On the other hand, when you talk in a way that leaves you feeling connected, then you can more easily deal with every problem in your relationship.

The Safe Conversation model (aka The Couple’s Dialogue) is a tool that will help you communicate in a way that leads to connection.

Harville Hendrix and Helen LaKelly Hunt have defined a Safe Conversation as…

A way of talking without criticizing, of listening without judging, and connecting beyond our differences.

Let’s consider how this can work for us.

1. Talking without criticizing

Janet said to her husband Rob, “You’re going to kill yourself if you keep eating like that! You know that white sugar is poison!”

Communication? There is no question about what Janet is communicating. It’s crystal clear. But what do you think Rob’s response would be to this kind of communication?

He’d probably see it as criticism, and react by judging Janet’s intent as being disrespectful or controlling. Right?

“Stop telling me what to do! You’re always trying to control me!”

And then this reaction would then trigger further frustration on Janet’s part.

“You never listen to me.”

This downward spiral began with a critical comment.

A safe conversation can eliminate that.

You can talk about almost anything if you’ll say it in a respectful way without criticism.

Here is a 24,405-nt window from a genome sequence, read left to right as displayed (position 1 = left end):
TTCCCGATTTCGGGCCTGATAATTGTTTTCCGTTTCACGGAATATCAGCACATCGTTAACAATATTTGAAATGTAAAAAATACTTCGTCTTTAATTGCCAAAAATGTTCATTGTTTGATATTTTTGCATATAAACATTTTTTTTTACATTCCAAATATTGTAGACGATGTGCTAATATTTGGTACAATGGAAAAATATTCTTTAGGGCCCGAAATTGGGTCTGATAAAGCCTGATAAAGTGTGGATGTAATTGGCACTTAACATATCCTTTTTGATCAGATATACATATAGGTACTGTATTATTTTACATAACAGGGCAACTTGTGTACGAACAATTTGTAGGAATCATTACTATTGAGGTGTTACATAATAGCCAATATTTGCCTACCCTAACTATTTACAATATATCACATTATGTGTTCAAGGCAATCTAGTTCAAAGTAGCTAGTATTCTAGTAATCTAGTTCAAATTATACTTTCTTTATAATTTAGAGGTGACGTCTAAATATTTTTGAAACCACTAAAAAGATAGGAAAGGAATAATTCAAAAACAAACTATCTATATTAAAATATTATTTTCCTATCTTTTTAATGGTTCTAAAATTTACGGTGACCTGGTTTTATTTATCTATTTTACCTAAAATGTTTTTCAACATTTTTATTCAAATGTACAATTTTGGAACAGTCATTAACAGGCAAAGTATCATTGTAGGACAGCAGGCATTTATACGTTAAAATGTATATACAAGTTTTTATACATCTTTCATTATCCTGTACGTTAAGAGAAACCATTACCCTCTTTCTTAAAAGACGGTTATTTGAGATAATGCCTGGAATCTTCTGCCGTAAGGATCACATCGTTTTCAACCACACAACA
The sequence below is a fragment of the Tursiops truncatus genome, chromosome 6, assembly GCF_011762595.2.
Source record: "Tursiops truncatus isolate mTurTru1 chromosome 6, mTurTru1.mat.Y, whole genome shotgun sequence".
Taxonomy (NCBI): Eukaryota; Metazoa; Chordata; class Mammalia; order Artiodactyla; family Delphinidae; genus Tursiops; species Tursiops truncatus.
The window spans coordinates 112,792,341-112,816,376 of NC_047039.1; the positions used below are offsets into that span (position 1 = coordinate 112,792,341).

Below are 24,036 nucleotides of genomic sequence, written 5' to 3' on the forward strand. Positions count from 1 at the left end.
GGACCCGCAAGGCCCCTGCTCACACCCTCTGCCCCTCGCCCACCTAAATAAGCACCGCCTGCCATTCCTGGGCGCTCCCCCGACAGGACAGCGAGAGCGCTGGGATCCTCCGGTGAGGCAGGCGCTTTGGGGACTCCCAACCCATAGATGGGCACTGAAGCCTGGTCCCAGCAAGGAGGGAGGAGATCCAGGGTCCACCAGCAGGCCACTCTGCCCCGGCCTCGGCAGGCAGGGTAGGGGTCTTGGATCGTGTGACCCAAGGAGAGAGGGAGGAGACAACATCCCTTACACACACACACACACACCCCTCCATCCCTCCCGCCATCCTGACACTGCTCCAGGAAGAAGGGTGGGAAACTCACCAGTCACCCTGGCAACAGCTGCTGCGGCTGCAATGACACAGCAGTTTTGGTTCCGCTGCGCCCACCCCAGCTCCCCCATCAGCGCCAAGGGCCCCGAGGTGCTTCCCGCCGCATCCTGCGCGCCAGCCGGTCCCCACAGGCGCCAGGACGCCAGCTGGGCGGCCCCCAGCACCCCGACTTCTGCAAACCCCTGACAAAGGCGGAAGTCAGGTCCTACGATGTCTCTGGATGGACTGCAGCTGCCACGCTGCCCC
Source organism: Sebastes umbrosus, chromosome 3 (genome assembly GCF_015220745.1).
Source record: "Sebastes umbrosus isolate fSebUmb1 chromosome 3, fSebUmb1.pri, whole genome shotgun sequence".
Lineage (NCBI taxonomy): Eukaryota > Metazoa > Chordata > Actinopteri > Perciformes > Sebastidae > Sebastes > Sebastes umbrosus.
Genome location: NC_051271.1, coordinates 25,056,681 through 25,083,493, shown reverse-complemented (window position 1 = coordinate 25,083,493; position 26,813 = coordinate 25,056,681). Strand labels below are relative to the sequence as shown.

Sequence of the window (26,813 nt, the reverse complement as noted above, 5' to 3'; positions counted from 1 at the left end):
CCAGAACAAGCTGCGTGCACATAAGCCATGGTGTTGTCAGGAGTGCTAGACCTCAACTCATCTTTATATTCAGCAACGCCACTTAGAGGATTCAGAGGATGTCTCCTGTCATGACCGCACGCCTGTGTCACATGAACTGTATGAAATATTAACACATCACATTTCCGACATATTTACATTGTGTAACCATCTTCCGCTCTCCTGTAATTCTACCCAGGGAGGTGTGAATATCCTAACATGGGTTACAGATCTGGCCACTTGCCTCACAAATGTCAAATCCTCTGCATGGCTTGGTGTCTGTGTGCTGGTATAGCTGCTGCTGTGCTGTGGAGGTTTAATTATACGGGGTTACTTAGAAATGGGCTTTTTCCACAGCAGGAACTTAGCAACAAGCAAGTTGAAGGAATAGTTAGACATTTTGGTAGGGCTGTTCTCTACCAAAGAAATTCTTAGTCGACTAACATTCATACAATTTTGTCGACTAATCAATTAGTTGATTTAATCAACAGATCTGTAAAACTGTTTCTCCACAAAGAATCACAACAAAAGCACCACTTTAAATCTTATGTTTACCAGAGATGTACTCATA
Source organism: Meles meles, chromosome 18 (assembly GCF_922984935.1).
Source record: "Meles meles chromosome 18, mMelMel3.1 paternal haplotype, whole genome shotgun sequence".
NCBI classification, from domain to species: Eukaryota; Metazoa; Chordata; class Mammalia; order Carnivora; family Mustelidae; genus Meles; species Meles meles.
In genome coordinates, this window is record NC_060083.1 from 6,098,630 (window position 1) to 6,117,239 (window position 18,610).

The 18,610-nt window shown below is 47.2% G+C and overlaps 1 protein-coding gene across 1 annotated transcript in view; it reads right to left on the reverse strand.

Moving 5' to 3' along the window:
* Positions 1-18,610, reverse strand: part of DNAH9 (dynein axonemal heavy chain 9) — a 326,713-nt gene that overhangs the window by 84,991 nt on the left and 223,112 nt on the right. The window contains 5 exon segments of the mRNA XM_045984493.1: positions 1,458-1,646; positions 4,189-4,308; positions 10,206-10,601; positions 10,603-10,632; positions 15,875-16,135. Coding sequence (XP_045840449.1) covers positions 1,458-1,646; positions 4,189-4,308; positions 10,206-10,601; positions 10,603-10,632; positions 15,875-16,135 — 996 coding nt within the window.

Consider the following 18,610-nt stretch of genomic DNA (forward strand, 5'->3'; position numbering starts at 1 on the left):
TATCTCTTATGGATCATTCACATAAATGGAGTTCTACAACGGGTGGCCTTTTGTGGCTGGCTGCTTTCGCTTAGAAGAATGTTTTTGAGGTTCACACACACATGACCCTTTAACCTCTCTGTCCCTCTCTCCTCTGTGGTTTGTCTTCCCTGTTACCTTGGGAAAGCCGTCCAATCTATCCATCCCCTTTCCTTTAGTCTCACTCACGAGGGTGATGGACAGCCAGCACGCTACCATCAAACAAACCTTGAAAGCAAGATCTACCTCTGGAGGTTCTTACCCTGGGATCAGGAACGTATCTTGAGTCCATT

It’s not what you say but how you say it. Whatever it is you’re talking about is secondary.

As safe conversation is like a truck moving produce.  The truck will deliver whatever it’s carrying: wheat, corn, beans or potatoes, it doesn’t matter.

In the same way a safe conversation will deliver any kind of message you want to send: appreciation, frustration, things you want, or things you need from your partner, it doesn’t matter. Like the truck moving the cargo, a safe conversation will deliver the goods.

So what would a Safe Conversation look like in this case?

1) Use “I statements” rather than “you statements”

Instead of saying “you” and then criticizing Rob, Janet could start by using “I” statements to share two things: “what I saw or heard” and “what I felt”.

And then she add any other thoughts or feelings that come to mind.

“When I saw you eating donuts, I felt anxious. My mother had diabetes and died at an early age and I’m afraid of something happening to you.”

2) Watch the non-verbal messages you’re sending

Often, things like a sigh, a glare, or a rolling of the eyes communicate negativity.